July 15, 2020 513 PM
WEST TEXAS — “It took 15 days,” Mike Pallanez told his fellow Brewster County commissioners about his experience getting his coronavirus test results back. And he isn’t alone. The Big Bend Sentinel spoke with a handful of West Texas residents who waited weeks to hear back, while others simply never heard anything at all.
Pallanez said he only got his results back because he enlisted the help of a local nurse practitioner who was able to find them for him, more than two weeks after being tested. At that point, a patient who had been exposed to or exhibited symptoms of coronavirus is likely to have exited their window of contagion. Pallanez was lucky, he was negative. But because he had taken precautions due to not knowing his test status, he spent two weeks quarantining when it wasn’t necessary.
Lari Quigg, another Alpine resident, got swabbed at the June 23 local testing site. And like Pallanez, Quigg said she never received notification of her test results from the state. On a tri-county pandemic-focused Facebook group, Quigg found others who were in the same boat. Her post about not getting results caught the attention of a local doctor who went through state data to find Quigg’s results – and ultimately deliver the bad news that she was positive, a week after her test date.
“I know several other people that are experiencing the same problem, that haven’t gotten their results back and it’s been 12, 15, 16 days since testing,” Pallanez told Brewster County commissioners.
At the commissioners meeting, county health authority and local doctor Ekta Escovar told commissioners that there have been a large number of people who have gotten positive test results back and “they’re surprised because they don’t have symptoms, they don’t feel sick,” calling it a “toss up” on whether someone is going to be positive or negative at this point.
Since results were coming back sporadically, Escovar advised, “Until we get test results back, we really want to minimize the amount of contact we have with other people so that when you do get positive test results back and you’re calling everybody you’ve been in close contact with, that number is zero or just your household.”
After getting tested, Quigg had taken precautions and stayed home because she was exhibiting symptoms. At the time, there were over 630 tests pending in Alpine. “How many never received a call and are walking around, maybe asymptomatic, going around town spreading it? That needs to stop. We need federal help, especially in the states where it’s growing exponentially,” said Quigg.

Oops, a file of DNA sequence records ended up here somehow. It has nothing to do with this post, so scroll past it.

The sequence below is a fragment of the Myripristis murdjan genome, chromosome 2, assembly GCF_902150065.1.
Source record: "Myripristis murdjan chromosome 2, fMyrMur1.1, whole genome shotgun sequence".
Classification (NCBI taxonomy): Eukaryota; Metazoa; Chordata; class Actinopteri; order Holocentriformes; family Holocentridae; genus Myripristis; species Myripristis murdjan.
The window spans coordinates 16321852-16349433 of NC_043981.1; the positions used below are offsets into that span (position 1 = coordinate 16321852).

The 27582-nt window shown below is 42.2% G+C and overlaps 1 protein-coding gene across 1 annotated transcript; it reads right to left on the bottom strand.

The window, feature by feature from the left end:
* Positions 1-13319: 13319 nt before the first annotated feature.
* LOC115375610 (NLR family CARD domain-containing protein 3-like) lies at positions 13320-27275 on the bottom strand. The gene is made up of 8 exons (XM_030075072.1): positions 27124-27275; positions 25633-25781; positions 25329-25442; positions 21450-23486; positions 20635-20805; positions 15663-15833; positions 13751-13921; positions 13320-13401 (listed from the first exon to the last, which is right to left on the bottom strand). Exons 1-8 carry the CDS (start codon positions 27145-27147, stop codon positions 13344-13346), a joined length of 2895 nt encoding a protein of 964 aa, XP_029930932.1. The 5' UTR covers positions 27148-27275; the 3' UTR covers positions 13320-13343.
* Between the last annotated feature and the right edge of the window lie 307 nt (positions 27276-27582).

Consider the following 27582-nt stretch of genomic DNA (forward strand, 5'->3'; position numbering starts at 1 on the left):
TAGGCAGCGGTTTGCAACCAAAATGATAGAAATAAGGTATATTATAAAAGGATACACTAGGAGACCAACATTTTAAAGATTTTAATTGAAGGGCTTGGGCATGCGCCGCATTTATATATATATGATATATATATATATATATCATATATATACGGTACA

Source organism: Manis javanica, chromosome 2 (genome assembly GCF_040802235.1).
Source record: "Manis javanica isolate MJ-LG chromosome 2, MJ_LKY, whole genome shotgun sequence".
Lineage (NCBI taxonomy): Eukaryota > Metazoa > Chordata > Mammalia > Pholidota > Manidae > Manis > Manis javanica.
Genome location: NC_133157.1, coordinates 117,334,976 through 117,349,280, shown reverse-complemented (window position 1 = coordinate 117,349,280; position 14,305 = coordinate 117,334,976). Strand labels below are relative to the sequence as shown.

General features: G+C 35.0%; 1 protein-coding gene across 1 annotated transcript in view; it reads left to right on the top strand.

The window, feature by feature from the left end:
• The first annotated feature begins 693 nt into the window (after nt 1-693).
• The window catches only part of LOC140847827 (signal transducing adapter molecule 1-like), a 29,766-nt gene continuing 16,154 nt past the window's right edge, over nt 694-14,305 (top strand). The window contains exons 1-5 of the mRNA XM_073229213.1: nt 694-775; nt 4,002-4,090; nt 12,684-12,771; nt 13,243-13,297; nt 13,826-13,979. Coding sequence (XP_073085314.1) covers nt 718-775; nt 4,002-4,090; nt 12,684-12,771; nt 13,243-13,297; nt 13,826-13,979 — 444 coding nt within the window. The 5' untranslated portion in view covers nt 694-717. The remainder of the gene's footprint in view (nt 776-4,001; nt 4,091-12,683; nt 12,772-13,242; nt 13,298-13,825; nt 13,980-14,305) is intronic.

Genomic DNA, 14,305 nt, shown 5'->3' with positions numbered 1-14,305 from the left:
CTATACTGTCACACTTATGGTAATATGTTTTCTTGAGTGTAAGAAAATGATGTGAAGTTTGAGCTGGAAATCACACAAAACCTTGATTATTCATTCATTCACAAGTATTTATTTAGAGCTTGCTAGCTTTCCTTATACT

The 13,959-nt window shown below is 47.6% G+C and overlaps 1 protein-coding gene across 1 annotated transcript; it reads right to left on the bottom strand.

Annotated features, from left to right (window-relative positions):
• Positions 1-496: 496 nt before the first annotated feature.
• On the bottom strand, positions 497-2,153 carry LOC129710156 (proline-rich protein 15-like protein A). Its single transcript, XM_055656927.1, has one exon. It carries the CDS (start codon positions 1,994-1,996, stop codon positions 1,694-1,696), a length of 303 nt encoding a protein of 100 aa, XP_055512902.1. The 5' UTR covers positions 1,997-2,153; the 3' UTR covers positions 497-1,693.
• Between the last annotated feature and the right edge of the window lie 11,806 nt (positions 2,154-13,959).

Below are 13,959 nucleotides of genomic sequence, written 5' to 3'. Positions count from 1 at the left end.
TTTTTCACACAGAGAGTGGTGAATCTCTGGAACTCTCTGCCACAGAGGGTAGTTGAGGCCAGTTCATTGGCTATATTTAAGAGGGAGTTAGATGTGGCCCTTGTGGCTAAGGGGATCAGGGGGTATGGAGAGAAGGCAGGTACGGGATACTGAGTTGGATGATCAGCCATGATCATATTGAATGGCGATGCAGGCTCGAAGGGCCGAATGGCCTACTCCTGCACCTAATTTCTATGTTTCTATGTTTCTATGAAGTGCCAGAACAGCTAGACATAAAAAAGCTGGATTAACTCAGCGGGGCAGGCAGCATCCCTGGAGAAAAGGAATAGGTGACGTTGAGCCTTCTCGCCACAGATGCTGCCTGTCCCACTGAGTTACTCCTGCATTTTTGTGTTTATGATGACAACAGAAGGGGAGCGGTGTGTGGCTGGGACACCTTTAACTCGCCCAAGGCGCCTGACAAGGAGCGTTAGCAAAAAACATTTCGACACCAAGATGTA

Labs have been overwhelmed due to increased testing in Texas, which has logged over 50,000 tests per day this week. But those numbers put Texas among the bottom 11 states in testing per 1000 residents. The tri-county performs slightly better than the state though, administering 131 tests per thousand residents.
“I can’t put the blame on the lab,” Quigg said. “Can you imagine having to do that many tests in a day? Surely there’s no way to humanly undertake those numbers. We need more testing, but we need more people in place to do the testing. Either the state needs to step up or the federal government does,” she said.
Testing will arrive once again in Alpine on July 17 and 18 and in Marfa on July 19 and 20, with no sites requiring appointments this time. While the Texas National Guard has so far administered the testing at mobile sites in the tri-county, these upcoming dates will mark the transition to a privately contracted company running the sites.
The Texas Department of Emergency Management told local officials that residents don’t need to bother with pre-registering, and that tests will now be administered on a first come, first served basis.